On February 16 Nev Power officially stood down from the helm of one of the world’s biggest iron ore producers. 

Championing Andrew Forrest’s Fortescue Metals Group (FMG) to great heights, the illustrious Mr Power was nothing short of devoted during his time at the helm of the company, channelling a work ethic that has seen him work full time since the age of 15, with three weeks his longest stint between jobs.

Leading FMG’s delegation up the industry ladder, he saw the business grow from humble operations to the powerhouse it is today, playing an influential role in FMG’s exponential growth and empowering the workforce around him.

Today, the iron ore producer is truly ahead of its game.

The latest figures from the 2017 financial year saw the company achieve 17 per cent cost reduction, 33 per cent improved safety and a one per cent increase in consistent production.

With FMG regarded as the world’s fourth largest iron ore producer, holding the largest tenement portfolio in the Pilbara and on the verge of its next chapter of growth, some might see it as an odd time for Mr Power to step down.

“There was a whole variety of things that went into my decision,” he told National Mining Chronicle.

“I felt it was one of those rare times in the business world where everything was going really well and the business was ready to enter the next stage.

“In my opinion, it was a good time for a new CEO to come in and lead the organisation through this exciting growth phase.”

The future offers an exciting foray into the unknown for the company, which is hoping to undertake a growth

period off the back of the industry’s recent hardships.

“The iron ore industry has gone through a massive expansion stage and has now settled into a competitive, sustainable business and, while commodity prices will always be cyclical, FMG is incredibly well positioned,” Mr Power said.

“We are a low-cost producer, we have low debt, we have long-life ore bodies and we are perfectly set up to be a key part of that industry for decades to come.”

Yet the company won’t rest its future laurels on iron ore alone, with hopes to branch out into other commodities.

“I think over the next three or five years, FMG has the opportunity to develop projects in everything from lithium to copper/gold, industrial metals and expansions in iron ore,” Mr Power said.

“We are doing a lot of exploration in the Pilbara, but also in New South Wales, South Australia and in South America to generate strategic options for growth in business.”

Reflecting on his time at the helm of one of Australia’s bigname miners, Mr Power was particularly fond of the way the company had progressed up the industry ladder.

“I think the biggest highlight for me has been the transformation of the business from a start-up company that was scrambling to get into existence and survive,” he said.

“Since I’ve been with the company it has quadrupled in size and transformed into what it is today.”

A shining accomplishment, Mr Power said the results were ultimately owed to the company culture.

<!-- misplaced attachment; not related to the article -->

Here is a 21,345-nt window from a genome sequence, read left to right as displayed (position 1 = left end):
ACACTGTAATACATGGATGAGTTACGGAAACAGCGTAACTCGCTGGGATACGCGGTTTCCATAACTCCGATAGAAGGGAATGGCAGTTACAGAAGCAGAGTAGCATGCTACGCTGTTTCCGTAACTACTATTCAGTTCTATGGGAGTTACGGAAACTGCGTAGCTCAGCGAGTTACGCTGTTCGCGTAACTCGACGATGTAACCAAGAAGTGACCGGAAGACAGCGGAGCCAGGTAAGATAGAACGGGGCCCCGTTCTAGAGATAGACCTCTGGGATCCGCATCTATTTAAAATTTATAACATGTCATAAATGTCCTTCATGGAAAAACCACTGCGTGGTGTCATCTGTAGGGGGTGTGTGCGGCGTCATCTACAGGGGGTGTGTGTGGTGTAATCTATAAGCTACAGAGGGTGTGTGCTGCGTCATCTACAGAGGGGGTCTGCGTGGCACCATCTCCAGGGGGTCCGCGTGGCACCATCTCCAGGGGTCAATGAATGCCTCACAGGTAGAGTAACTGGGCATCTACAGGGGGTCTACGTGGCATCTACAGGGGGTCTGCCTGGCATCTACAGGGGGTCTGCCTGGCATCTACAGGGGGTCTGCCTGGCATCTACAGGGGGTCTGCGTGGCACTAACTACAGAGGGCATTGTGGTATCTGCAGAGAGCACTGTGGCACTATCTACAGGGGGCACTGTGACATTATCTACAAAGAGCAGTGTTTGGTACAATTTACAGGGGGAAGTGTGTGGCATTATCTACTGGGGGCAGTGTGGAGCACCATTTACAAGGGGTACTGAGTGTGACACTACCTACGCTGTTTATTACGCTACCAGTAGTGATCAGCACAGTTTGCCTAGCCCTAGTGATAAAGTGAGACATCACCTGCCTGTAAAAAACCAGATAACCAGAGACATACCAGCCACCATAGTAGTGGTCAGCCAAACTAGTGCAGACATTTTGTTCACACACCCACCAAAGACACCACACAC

“This was achieved through empowering the people in FMG to be innovative and passionate about what they are doing, which is where I take my growth and satisfaction from,” he said.

“We are committed to ensuring our people feel like they own their part of the business and are empowered and passionate about driving it forward.

“I think my greatest contribution to FMG was helping the business grow, while maintaining and strengthening its culture.”

Mr Power said one of the most challenging tasks in strengthening the company culture was balancing the individual focus it required with the loss of personal oversight that comes with an expanding business.

“One of the biggest challenges was ensuring we had the right kinds of incentives and disciplines in the business to ensure a strong safety performance and strong guidelines and processes for looking after our people,” he said.

“As the business gets bigger, you are never quite sure that there is consistency in the way people are being treated and the safety across the business. The safety, health and wellbeing of our people is paramount.”

Embracing diversity was another key focus Mr Power brought to the table during his time at the helm.

“One of the things I’m particularly proud of is the degree to which we have been able to engage with our local Aboriginal communities and embrace diversity in the business,” he said.

“We have worked very hard to provide opportunities, not only through jobs and training, but business opportunities, and we are celebrating that with the milestones of having achieved $2 billion worth of contracts to Aboriginal companies.

“A very significant part of my time at FMG was embracing diversity across every part of the business and accelerating the development of female and Aboriginal employment.”

FMG made history and headlines in November with the announcement that Elizabeth Gaines was to take over as CEO.

It’s a step towards change given there are just 11 female CEOs on the ASX 200 list and more men named John, Peter or David than women running Australia’s top companies.

“Elizabeth Gaines is a highly intelligent, motivated and experienced lady who engages very strongly with people, and I believe she will bring an absolute new dimension to the role and be able to take FMG through that next stage,” Mr Power said.

“She has a core leadership team, with Chief Operating Officer Greg Lilleyman, Deputy Chief Executive Officer Julie Shuttleworth and Chief Financial Officer Ian Wells to help on that journey.

“I believe they will do a wonderful job. They have all the skills, passion, knowledge and intellect to really transform the company into its next stage.”